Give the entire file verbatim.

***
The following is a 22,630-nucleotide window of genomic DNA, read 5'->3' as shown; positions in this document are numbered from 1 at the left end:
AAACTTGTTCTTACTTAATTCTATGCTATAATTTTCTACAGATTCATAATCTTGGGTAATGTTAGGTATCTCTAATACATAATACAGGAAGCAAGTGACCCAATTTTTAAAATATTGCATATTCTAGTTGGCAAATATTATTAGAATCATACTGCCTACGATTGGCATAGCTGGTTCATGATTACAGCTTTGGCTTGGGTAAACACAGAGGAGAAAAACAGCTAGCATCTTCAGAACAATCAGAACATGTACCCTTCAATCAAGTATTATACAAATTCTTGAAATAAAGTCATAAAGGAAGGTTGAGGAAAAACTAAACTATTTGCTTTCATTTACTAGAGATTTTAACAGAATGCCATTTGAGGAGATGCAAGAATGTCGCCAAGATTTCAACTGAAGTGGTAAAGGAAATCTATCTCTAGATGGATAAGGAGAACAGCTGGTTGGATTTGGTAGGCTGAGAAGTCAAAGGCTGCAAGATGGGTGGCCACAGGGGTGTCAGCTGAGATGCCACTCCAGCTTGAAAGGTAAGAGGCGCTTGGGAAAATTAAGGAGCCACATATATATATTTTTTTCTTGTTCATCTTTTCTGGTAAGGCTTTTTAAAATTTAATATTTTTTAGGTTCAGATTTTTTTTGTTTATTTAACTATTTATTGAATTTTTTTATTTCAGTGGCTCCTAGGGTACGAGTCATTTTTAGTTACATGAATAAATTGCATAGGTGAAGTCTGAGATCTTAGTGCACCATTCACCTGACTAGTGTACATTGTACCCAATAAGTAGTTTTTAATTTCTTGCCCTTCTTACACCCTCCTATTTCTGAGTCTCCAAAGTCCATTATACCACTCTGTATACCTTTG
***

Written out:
The following is a 22,630-nucleotide window of genomic DNA, read 5'->3' as shown; positions in this document are numbered from 1 at the left end:
AAACTTGTTCTTACTTAATTCTATGCTATAATTTTCTACAGATTCATAATCTTGGGTAATGTTAGGTATCTCTAATACATAATACAGGAAGCAAGTGACCCAATTTTTAAAATATTGCATATTCTAGTTGGCAAATATTATTAGAATCATACTGCCTACGATTGGCATAGCTGGTTCATGATTACAGCTTTGGCTTGGGTAAACACAGAGGAGAAAAACAGCTAGCATCTTCAGAACAATCAGAACATGTACCCTTCAATCAAGTATTATACAAATTCTTGAAATAAAGTCATAAAGGAAGGTTGAGGAAAAACTAAACTATTTGCTTTCATTTACTAGAGATTTTAACAGAATGCCATTTGAGGAGATGCAAGAATGTCGCCAAGATTTCAACTGAAGTGGTAAAGGAAATCTATCTCTAGATGGATAAGGAGAACAGCTGGTTGGATTTGGTAGGCTGAGAAGTCAAAGGCTGCAAGATGGGTGGCCACAGGGGTGTCAGCTGAGATGCCACTCCAGCTTGAAAGGTAAGAGGCGCTTGGGAAAATTAAGGAGCCACATATATATATTTTTTTCTTGTTCATCTTTTCTGGTAAGGCTTTTTAAAATTTAATATTTTTTAGGTTCAGATTTTTTTTGTTTATTTAACTATTTATTGAATTTTTTTATTTCAGTGGCTCCTAGGGTACGAGTCATTTTTAGTTACATGAATAAATTGCATAGGTGAAGTCTGAGATCTTAGTGCACCATTCACCTGACTAGTGTACATTGTACCCAATAAGTAGTTTTTAATTTCTTGCCCTTCTTACACCCTCCTATTTCTGAGTCTCCAAAGTCCATTATACCACTCTGTATACCTTTG